What would Ted Stevens do? He’d get out and play

Ted Stevens surfing in California in the 1940s.

If you’ve lived in Alaska long enough, you’ll remember running into Sen. Ted Stevens, who was a force of nature. One of my early memories of him was visiting his office in Washington D.C. in the early 1970s and seeing his polished long-board surfboard standing in the corner. That added dimension to a guy who I only thought of as a formidable political genius. He was a sportsman who loved the great outdoors, and a man who loved his family.

Later, I remember spending the day with him in Juneau as he was meeting and greeting people at Gold Rush Days, a celebration of the past, present, and future of Southeast Alaska’s mining and logging industry. That was in the late ’90s and we enjoyed a hot pancake breakfast under a big tent in the rain. I remember wiping his chin with a paper napkin so he wouldn’t leave the table with a tell-tale syrup smudge.

Tomorrow is Ted Stevens Day, and that’s a phrase that goes with its slogan: “Get Out and Play.” Senator Stevens, who served 40 years as our Incredible Hulk senator, would want us to enjoy everything about the great outdoors in Alaska.

Here are some events that celebrate the life and times of Ted Stevens:


ANCHORAGE:  Cuddy Family Midtown Park from 12-3 pm cebration with food and activities, at the Annual Teddy Bear Picnic, encouraging inclusive play for all Alaskans.

GIRDWOOD: The Girdwood Health Clinic is hosting free food and activities from 11 am to 2 pm, including a fire truck tour, blood pressure checks, bean bag toss, art activities, music and more to honor Senator Ted Stevens and his legacy to Alaska.

Senator Ted Stevens wanted to insure that residents and visitors of Girdwood and the Turnagain Arm Area had a facility that could provide health care. With his help, the old post office was acquired with a grant from the Denali Commission. It is now the home of the Girdwood Health Clinic. At 1 pm there will be a presentation of the Ted Stevens Annual Award, for the 2017 Friend of Girdwood Health Clinic.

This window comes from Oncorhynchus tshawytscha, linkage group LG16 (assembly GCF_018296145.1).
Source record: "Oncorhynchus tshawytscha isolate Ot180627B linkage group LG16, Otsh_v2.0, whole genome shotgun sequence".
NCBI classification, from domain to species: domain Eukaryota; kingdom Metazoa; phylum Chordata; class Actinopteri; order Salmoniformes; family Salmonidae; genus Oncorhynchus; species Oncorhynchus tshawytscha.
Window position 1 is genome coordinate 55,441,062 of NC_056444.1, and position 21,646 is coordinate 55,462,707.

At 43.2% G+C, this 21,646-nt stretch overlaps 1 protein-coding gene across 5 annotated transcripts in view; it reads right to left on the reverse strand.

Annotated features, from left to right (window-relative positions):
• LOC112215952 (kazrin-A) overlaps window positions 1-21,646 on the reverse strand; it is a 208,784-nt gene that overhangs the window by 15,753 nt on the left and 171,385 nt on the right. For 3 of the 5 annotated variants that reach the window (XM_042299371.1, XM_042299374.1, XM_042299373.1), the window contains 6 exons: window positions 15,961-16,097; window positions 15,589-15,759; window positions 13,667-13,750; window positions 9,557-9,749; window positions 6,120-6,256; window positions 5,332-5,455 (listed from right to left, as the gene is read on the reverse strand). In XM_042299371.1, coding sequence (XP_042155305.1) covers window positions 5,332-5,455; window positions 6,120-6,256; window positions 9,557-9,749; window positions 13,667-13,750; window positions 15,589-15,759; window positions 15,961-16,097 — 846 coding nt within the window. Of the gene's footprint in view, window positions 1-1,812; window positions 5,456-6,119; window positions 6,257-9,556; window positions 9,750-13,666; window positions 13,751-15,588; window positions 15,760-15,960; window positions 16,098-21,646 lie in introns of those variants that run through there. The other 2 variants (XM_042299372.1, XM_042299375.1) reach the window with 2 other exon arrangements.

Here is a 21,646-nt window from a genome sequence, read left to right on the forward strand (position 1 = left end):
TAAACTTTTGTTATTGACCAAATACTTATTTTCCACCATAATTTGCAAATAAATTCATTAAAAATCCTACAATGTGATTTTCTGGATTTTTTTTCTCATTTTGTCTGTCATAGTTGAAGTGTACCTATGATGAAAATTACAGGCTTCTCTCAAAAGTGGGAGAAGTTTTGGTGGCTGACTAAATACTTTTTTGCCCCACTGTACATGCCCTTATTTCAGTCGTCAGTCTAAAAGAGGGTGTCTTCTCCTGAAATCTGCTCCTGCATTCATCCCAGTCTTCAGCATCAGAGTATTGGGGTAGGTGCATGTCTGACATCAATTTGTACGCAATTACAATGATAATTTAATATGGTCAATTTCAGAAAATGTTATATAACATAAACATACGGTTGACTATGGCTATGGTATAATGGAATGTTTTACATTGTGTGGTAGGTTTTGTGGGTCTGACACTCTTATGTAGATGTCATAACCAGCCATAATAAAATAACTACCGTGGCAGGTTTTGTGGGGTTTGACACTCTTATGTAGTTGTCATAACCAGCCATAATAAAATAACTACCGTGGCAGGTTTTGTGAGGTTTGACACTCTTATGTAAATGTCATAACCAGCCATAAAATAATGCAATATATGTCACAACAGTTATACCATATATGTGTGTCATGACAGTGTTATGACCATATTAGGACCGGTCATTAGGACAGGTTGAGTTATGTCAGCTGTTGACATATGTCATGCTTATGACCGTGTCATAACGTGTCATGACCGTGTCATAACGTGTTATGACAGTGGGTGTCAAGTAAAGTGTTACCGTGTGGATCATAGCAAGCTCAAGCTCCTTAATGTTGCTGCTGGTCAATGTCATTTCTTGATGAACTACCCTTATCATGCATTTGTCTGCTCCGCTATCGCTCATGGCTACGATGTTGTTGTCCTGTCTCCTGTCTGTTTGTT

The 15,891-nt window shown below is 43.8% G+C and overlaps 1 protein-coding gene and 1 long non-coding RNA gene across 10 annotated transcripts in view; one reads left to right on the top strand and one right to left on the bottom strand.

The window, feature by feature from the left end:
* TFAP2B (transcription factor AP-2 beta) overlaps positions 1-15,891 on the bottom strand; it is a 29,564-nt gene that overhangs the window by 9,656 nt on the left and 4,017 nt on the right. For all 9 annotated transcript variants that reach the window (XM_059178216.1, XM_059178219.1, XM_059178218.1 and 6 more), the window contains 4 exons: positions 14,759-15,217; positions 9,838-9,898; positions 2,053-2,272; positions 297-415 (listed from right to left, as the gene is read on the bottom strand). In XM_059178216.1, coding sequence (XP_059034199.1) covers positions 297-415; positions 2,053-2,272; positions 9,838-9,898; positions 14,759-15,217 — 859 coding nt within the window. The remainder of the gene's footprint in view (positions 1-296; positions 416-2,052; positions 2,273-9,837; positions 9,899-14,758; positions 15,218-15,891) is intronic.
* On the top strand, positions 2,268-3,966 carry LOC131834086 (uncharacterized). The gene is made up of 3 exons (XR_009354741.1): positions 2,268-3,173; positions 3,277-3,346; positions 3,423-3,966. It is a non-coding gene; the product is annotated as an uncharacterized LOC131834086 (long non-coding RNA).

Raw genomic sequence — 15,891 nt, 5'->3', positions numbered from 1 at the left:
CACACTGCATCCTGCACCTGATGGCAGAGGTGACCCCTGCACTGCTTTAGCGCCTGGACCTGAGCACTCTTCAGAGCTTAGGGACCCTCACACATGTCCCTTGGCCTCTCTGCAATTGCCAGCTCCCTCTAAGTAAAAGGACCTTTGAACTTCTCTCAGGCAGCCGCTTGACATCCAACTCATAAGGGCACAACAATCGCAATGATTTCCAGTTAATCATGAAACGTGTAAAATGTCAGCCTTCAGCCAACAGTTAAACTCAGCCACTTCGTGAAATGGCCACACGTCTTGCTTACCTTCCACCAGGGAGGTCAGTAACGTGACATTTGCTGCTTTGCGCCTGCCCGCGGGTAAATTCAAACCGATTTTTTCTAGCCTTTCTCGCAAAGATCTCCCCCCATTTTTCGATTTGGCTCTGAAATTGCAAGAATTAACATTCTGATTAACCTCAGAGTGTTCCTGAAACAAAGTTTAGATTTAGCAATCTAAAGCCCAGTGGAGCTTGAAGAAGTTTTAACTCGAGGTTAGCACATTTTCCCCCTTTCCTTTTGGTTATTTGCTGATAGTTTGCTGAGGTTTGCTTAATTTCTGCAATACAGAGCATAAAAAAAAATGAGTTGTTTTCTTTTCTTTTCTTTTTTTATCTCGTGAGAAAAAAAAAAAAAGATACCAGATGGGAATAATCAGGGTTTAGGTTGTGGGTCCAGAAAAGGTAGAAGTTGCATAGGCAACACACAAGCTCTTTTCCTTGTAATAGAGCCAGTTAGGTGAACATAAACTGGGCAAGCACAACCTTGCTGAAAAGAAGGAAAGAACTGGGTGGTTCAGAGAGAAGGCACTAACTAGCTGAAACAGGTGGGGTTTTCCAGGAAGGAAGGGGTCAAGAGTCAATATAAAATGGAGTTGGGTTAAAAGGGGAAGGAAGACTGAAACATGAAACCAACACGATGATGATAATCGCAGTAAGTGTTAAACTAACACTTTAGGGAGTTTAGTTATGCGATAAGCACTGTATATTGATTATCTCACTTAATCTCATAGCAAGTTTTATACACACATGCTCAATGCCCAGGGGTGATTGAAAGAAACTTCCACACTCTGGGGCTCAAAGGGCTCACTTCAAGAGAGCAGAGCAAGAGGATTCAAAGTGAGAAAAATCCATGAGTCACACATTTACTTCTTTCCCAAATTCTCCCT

KENAI-SOLDOTNA: Catch, Clean and Cook – 11 am at Soldotna Creek Park. In memory and celebration of Ted Stevens’ legacy and in conjunction with the Soldotna Progress Days event, the Kenai River Sportfishing Association joins in on this family fun day at the Soldotna Creek Park with its annual Catch, Clean and Cook program. The day includes a parade, music, family activities and various booths, including raffles, food and beverages.


Everywhere you go in Alaska, you’ll see evidence of the state that Ted Stevens built — the NOAA Ted Stevens Marine Research facility in Juneau that you see when flying into the capital of Alaska, when you hike the rebuilt Perseverance Trail, or visit the Seward Alaska Sealife Center.

We can think of many less visible accomplishments, from Statehood, Title 9, the Marine Mammal Protection Act, ANSCA, the bypass mail system, the Trans Alaska Pipeline…the list of achievements is truly stunning.

But the last Saturday of each July is about recreation and enjoying the bounty and beauty of the land. Must Read Alaska will head to Juneau to get out and play, (traveling through the Ted Stevens International Airport on his special day.)

GOT A MEMORY? If you have a personal memory of Alaska’s great senator that you’d like to share with Must Read Alaska readers, please leave it in the comment section below. Thank you!

DO YOU LIKE GETTING THE OTHER SIDE OF THE STORY? Must Read Alaska is truly crowd-sourced by Alaskans who appreciate an independent view of the news. We welcome your donations, whatever the amount. Look up on the right side of the page — that’s our PayPal donation portal. If you go there, you can contribute, and we can continue. Or mail a check to Must Read Alaska, 3201 C Street, Suite 308, Anchorage, Alaska 99503

Thank you so much for reading. Best wishes!


  1. The last time I actually spoke with Senator Stevens was as we were both leaving a luncheon in the elevator at the Hilton. We were both recently converted non-smokers and I marveled at how potent the smell of cigarettes was. He looked at me and laughed saying, “that was one of the first things I noticed too!”

    That’s what I loved most about ‘Uncle Teddy’; he was a real person. Of course, we all know who was more successful at winning the battle over nicotine!

Comments are closed.